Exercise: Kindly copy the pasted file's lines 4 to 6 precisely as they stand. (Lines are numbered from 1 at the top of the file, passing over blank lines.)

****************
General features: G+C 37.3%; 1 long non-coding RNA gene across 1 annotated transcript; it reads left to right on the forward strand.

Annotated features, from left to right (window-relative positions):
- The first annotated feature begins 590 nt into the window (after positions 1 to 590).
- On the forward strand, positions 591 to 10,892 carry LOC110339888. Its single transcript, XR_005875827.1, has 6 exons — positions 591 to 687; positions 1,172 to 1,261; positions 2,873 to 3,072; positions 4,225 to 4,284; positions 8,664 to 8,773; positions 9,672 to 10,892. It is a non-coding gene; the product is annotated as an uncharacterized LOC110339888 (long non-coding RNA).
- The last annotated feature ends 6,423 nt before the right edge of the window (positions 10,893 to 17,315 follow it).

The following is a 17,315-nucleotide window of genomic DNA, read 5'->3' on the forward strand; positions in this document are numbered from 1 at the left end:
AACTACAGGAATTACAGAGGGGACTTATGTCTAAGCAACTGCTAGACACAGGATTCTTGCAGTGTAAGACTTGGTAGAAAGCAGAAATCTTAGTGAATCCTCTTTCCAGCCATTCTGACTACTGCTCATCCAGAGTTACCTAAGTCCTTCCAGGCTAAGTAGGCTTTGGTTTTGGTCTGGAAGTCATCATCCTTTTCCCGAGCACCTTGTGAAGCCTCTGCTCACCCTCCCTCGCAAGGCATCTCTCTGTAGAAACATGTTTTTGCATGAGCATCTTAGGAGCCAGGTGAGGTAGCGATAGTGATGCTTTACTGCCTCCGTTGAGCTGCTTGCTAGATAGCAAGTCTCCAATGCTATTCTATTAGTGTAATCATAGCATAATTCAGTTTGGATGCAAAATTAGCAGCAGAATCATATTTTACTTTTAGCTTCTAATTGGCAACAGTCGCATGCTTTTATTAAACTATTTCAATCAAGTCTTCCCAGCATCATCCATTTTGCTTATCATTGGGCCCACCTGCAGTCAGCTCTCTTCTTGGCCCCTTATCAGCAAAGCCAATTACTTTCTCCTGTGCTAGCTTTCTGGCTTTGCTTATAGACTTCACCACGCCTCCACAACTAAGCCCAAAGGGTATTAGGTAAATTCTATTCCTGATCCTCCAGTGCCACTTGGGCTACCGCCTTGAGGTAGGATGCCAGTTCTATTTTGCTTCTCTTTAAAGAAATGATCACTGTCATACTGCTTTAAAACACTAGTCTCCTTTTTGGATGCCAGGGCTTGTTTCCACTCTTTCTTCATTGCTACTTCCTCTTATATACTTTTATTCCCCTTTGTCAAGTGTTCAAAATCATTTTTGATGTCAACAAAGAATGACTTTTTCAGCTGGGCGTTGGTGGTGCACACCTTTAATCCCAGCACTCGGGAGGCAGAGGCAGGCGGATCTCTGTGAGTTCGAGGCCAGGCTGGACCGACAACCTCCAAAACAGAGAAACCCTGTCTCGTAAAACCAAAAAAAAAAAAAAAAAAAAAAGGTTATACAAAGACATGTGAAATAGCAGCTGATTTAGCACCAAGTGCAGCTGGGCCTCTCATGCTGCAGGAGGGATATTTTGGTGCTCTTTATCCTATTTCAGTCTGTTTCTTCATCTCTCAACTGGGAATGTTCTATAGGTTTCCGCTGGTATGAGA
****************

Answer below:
- On the forward strand, positions 591 to 10,892 carry LOC110339888. Its single transcript, XR_005875827.1, has 6 exons — positions 591 to 687; positions 1,172 to 1,261; positions 2,873 to 3,072; positions 4,225 to 4,284; positions 8,664 to 8,773; positions 9,672 to 10,892. It is a non-coding gene; the product is annotated as an uncharacterized LOC110339888 (long non-coding RNA).
- The last annotated feature ends 6,423 nt before the right edge of the window (positions 10,893 to 17,315 follow it).

The following is a 17,315-nucleotide window of genomic DNA, read 5'->3' on the forward strand; positions in this document are numbered from 1 at the left end: